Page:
It's finally time to push Is It SQL 1.0.25 out the door. I sent it to the newsletter subscribers last week and we haven't discovered any problems yet.
Before upgrading, please read the README in the zip file! Especially if you have custom connection strings and this is running as a service. I rewrote it just for this release. And there are some security and encryption implications in this release that you need to understand.
The first big change is that we now have a simple GUI for servers and settings. You can access this via the little gears icon in the header menu.
This replaces the servers.txt file. You can add, edit and delete servers through this.
If you're upgrading, it will import your servers.txt and rename it as
servers_imported_YYYYMMDD.txt or something like that. I'd also encourage you to delete this file -- especially if it has custom connection strings with passwords.
All the server connections are stored in
connections.json in the
config directory. Any password or custom connection string is encrypted in the file. It's encrypted using the Windows DPAPI based on the account that is running the application. This makes changing the service account or machine hosting this tricky so I encourage you to get that right.
New Server URLs
Previously every server was assigned a URL in the format
http://localhost:8143/server/S1. And the number part was assigned based on the order of the server in
servers.txt. Putting the servers in a JSON configuration file and controlling the edit process means I can finally have consistent URLs. And of course they're GUIDs!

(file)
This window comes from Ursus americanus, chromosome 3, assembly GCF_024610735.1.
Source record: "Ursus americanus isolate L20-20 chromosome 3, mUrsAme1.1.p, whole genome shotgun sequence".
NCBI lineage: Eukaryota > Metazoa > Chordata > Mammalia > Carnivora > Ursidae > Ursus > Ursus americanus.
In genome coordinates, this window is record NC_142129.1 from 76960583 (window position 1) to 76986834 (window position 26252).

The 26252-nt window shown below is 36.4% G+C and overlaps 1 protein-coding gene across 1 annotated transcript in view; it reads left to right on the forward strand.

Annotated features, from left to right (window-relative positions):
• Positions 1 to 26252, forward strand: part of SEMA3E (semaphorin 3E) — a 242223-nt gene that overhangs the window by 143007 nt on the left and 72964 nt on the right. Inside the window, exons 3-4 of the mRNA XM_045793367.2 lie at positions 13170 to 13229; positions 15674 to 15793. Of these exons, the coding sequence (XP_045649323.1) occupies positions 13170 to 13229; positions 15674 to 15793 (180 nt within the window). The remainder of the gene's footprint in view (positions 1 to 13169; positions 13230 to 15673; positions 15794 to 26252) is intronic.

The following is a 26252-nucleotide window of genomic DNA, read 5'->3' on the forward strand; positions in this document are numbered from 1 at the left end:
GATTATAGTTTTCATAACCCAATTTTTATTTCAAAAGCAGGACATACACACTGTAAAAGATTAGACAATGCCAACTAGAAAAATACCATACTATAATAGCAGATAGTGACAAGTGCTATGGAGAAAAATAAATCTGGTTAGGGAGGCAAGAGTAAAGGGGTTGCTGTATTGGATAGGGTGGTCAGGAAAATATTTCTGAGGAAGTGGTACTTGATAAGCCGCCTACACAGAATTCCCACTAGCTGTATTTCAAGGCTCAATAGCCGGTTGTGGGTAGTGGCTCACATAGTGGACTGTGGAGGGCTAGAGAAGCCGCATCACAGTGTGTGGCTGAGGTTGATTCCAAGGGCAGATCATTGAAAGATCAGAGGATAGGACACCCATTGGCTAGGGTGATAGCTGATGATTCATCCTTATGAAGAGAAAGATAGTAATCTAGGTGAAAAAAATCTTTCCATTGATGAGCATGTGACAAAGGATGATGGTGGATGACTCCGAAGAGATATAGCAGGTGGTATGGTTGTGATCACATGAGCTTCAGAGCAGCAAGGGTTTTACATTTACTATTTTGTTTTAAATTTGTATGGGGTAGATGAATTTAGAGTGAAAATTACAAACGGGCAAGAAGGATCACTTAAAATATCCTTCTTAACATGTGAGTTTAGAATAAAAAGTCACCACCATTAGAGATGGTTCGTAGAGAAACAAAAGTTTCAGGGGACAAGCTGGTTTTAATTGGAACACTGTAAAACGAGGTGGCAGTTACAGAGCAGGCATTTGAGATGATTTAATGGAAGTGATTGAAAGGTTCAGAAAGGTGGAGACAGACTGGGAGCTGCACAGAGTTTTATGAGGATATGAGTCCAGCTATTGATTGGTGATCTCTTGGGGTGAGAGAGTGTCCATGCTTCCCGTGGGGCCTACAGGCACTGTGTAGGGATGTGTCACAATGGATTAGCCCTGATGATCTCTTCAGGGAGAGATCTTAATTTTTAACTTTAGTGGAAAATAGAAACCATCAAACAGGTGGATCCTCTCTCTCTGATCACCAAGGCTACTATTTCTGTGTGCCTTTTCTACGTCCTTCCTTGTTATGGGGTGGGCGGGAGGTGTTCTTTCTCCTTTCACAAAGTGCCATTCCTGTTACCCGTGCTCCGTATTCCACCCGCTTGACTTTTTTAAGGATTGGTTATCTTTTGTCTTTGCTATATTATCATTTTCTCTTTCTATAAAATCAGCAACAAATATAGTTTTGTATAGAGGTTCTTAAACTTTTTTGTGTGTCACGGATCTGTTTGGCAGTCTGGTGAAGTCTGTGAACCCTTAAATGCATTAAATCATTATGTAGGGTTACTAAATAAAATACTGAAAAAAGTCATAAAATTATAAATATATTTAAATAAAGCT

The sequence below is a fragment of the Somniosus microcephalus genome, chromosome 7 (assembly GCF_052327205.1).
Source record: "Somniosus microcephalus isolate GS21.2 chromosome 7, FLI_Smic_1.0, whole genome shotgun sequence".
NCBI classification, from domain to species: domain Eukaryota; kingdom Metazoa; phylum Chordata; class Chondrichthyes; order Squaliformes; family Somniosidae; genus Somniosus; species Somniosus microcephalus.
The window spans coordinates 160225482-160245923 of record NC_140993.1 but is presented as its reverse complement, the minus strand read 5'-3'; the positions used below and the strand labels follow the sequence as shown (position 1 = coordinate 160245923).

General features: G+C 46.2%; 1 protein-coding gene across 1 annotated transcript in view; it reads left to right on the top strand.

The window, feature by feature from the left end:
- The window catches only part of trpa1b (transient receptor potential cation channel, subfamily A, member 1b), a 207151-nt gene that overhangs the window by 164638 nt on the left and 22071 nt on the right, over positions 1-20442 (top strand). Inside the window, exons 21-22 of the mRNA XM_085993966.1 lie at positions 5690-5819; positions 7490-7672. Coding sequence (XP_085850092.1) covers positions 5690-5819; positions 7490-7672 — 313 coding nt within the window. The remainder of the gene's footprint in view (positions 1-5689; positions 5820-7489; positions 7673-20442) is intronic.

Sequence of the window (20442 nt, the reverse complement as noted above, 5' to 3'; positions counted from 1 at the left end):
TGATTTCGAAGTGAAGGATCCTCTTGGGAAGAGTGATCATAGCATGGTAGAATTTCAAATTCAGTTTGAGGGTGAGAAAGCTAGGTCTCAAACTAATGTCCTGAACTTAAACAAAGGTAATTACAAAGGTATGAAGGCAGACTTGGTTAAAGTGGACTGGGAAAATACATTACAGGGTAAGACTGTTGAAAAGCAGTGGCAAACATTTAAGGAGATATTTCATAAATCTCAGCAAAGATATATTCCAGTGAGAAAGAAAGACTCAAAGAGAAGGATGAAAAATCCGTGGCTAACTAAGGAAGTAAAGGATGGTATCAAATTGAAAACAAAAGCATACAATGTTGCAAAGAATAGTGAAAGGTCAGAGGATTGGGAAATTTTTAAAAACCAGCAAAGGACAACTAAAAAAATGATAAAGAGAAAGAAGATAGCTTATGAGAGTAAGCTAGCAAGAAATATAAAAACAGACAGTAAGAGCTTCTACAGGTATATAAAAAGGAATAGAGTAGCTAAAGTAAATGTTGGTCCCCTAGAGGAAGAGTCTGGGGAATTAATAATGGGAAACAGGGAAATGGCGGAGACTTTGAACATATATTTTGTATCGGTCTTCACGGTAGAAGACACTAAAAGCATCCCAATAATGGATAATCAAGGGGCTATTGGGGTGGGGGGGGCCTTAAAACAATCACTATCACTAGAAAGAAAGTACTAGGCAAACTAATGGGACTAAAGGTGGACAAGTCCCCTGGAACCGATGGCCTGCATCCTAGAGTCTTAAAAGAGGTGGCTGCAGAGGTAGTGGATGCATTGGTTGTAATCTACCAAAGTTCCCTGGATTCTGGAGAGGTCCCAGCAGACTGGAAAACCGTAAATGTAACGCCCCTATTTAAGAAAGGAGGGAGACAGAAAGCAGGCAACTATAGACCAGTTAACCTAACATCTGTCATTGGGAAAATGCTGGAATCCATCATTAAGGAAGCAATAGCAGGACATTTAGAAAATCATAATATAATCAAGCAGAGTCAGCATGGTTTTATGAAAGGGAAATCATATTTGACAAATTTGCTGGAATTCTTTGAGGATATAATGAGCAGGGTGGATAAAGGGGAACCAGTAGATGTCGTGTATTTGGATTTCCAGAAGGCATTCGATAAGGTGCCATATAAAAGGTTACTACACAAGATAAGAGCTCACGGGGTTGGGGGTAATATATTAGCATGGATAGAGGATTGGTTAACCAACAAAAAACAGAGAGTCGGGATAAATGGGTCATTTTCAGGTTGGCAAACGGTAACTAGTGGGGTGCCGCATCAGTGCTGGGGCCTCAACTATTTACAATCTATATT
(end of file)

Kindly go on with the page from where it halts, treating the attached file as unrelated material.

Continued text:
So the URL for a server is now something like this:
And that GUID won't change. That should make it easier to bookmark servers.
There are a few basic settings you can control. These include:
The port the service uses to serve the web site. I'd love to use port 80 but IIS usually takes that. This lets you run on any port you want.
The number of servers that will be polled concurrently. This defaults to 4 times the number of cores but will always be at least 8. That's been a reasonable default up to a hundred servers or so.
Backup alert thresholds. Signing up for the newsletter gets you access to some of the advanced features. One of those is alerts on missing backups. You can now set the site-wide threshold for missing backups. It defaults to 36 hours for full or differential backups and 90 minutes for transaction log backups.
Admin page security. There's a setting that controls security on these settings and on editing servers. Right now the two options are anyone who can reach the web site can change this or limiting it to people that are running on the console of the server itself. These were simple to implement and seemed like a reasonable compromise. I've been testing Activity Directory authentication but that's a pretty big leap.
Every setting except the port takes effect immediately.
There are lots of smaller changes in this release.
If you've subscribed to the newsletter, you can monitor Availability Groups. This release shows failures for both the server and the AG if there are issues. Previously it would show the server as failed and would not update the AG.
We now have a favicon. And of course it's a bright orange question mark.
The application handles backups for servers in time zones east of you. SQL Server reports backup times in the local time zone so it was seeing future backups and not reporting missing transaction log backups properly. This now handles those correctly.
The menu is simplified. Anything that reports across servers now falls under a "Global" menu. This includes Availability Groups, Backup Issues, Database Mirroring Status, and the Summary Page.
Give it a try and let me know what you think. My email is in the README or you can use the scaleSQL contact page to reach me. I also added an Is It SQL support forum to the SQLTeam Forums if you'd like to chat there.